What is a Hawaiian Luau?

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A lū’au or simply “luau” is a Hawaiian party that features traditional food and music.

It’s lively, it’s entertaining, and it’s an important part of this state’s history.

Luaus are hosted by families and friends but they are also massive communal events in which paying guests are invited to enjoy food and entertainment.

What is a Hawaiian Luau?

Ancient Hawaiian culture prevented women from eating with men.

They all ate separately and women weren’t allowed to enjoy foods served during special occasions.

Everything changed in 1819 when King Kamehameha II ate with the island’s women and broke the taboo.

The Hawaiian luau was born, and it has been a celebrated tradition ever since.

The name “luau” essentially means “taro plant” and comes from the name of a dish often served at these parties.

In modern Hawaii, the term has been used synonymously with “party”, which is why you can be invited to a “birthday luau” or even a “graduation luau”.

What Foods are Served at a Hawaiian Luau?

At traditional Hawaiian luaus, the food was eaten by hand and served on the floor.

Mats were laid out, decorated with leaves, and everyone gathered around.

The main dish served at a Hawaiian luau is kalua pua’a or “kalua pig”, which is a slow-roasted pig.

You will find a variety of other dishes at Hawaiian luaus, and not all of these will be traditional Hawaiian dishes. Some of the most common luau dishes include:

  • Poi: Made from taro roots. Poi used to be identified by how many fingers were used to eat it, such as “three-finger poi”.
  • Laualu: Meat that has been wrapped in taro leaves and steamed. A very common luau food.
  • Haupia: A sweet coconut pudding with a consistency of gelatin blocks.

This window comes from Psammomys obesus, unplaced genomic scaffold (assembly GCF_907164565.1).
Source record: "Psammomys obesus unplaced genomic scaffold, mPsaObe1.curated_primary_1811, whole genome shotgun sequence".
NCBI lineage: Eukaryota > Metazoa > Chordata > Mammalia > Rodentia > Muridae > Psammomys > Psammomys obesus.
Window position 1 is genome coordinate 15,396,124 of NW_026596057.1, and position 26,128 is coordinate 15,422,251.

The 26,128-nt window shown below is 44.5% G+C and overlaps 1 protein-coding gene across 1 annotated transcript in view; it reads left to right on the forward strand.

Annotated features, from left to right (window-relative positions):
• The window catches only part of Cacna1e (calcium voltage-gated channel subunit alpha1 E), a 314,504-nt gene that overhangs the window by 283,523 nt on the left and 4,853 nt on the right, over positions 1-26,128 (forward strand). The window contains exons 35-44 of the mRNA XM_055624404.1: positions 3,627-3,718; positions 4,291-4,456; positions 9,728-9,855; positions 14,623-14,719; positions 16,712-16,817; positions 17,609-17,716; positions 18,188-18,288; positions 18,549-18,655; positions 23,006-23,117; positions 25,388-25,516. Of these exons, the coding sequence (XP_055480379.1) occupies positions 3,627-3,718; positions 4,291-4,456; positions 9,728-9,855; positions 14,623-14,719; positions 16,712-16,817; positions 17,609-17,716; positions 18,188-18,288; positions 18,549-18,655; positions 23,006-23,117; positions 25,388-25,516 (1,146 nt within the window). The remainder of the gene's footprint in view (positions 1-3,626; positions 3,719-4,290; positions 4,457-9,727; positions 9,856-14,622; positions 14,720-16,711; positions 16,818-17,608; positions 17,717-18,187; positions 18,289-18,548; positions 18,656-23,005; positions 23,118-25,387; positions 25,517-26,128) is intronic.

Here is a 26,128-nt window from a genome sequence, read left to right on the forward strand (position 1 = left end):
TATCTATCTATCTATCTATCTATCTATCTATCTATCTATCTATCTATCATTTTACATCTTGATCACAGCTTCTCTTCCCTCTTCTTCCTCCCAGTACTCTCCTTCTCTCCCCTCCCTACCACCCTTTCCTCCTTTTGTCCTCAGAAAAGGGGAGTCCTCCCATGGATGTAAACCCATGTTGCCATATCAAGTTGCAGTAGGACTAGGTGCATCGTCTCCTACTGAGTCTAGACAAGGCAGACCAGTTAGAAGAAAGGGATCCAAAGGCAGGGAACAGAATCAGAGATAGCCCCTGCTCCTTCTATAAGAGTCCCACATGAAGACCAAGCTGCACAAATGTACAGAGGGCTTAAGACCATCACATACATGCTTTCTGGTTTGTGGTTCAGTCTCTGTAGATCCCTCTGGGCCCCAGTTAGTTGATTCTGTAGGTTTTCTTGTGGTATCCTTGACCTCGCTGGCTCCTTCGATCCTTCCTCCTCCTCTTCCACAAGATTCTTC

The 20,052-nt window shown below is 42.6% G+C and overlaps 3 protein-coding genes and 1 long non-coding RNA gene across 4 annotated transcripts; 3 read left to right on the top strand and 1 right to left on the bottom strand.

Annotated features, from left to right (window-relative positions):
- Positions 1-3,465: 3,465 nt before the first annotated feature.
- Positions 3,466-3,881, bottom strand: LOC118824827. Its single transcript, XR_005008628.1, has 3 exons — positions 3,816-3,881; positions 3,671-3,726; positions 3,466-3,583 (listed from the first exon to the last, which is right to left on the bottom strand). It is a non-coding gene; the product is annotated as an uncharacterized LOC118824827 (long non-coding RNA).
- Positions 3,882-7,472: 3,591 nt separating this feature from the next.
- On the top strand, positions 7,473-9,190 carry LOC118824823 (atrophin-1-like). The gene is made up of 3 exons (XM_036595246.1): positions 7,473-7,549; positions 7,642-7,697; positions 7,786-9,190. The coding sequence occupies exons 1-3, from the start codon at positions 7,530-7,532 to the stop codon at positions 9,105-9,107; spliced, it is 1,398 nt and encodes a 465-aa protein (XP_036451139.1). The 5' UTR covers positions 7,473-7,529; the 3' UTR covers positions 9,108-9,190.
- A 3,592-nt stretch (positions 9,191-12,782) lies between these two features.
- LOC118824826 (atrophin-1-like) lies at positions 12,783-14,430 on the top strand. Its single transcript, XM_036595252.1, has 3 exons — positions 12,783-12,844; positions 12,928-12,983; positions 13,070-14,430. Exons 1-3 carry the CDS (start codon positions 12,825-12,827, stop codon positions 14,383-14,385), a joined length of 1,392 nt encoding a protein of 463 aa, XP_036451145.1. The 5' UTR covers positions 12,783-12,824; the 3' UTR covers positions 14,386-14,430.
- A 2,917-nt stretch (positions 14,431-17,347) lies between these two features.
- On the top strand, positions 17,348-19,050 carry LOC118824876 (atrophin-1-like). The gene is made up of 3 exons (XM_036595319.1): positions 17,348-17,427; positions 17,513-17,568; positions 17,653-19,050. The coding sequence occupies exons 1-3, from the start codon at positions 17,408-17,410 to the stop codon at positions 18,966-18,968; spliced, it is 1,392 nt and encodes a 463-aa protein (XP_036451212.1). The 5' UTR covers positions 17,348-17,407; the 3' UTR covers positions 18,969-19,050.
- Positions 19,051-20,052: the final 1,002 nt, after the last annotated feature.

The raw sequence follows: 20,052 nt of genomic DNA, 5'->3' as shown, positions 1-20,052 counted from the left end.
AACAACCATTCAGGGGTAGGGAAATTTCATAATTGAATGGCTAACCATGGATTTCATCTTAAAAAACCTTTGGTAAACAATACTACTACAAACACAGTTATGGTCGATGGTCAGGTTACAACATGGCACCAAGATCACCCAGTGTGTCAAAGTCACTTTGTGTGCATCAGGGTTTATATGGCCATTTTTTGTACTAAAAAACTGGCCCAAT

• Fruits: A variety of fruits.
  • Lomilomi Salmon: A tomato and salmon salad often served as a side dish.
  • Kulolo: A Hawaiian dessert made from steamed or baked taro and coconut.

Food is obviously a major part of the luau experience.

It’s the centerpiece of the event and it’s usually served in abundance.

A proper Hawaiian feast will include a wealth of fresh and locally sourced ingredients, including lots of taro and meat.

Hawaiian Music and Dance

A traditional Hawaiian luau wouldn’t be complete without a little music and a lot of dancing.

Hula is one of the most common dances at a Hawaiian luau and it may be performed alongside chanting and/or music.

You will often hear traditional drums and maybe even witness a fire knife dance.

Modern Hawaiian luaus are also influenced by Hawaiian-themed music, and it’s not uncommon to hear pop music at these parties.

How Much Does a Hawaiian Luau Cost?

You can expect to pay up to $100 per person at a luau, although the exact price will depend on the event and the location.

There are greetings, drinks, food, ceremonies, and entertainment.

It’s good value for money, but it can be an expensive day out if you have a large family.

Which Hawaiian Island Has the Best Luau?

The Paradise Cove Luau in Oahu is one of the best in Hawaii.

It’s held at the Ko Olina Resort and includes a big ceremony and lots of great food.

At a Paradise Cove luau, you’ll be immersed in traditional cultures from across Polynesia, including Tahiti, Samoa, and New Zealand, as well as Hawaii.

Other great luaus on the Hawaiian islands include the Feast at Lele and Old Lahaina Luau in Maui, and the Smith Family Garden Luau in Kauai.

The award-winning Polynesian Cultural Center Ali’i Luau is also well worth a visit if you find yourself on Oahu.

It’s arguably the most authentic luau on the Hawaiian islands and promises great fun, food, and entertainment for the whole family.

Summary: The Hawaiian Luau

The Hawaiian luau has become a popular party theme in the United States and all over the world.

They are usually hosted in open outside areas, such as backyards or alongside pools.

There are plenty of flower necklaces (known as leis) and lots of traditional Hawaiian music and dance.

The authenticity of these luaus varies.

Some go to great lengths to ship food from the Hawaiian islands and to play only Hawaiian music.

Others are pretty ambiguous in their Hawaiian associations and are basically just grass skirts, hula dancing, and roasted meats.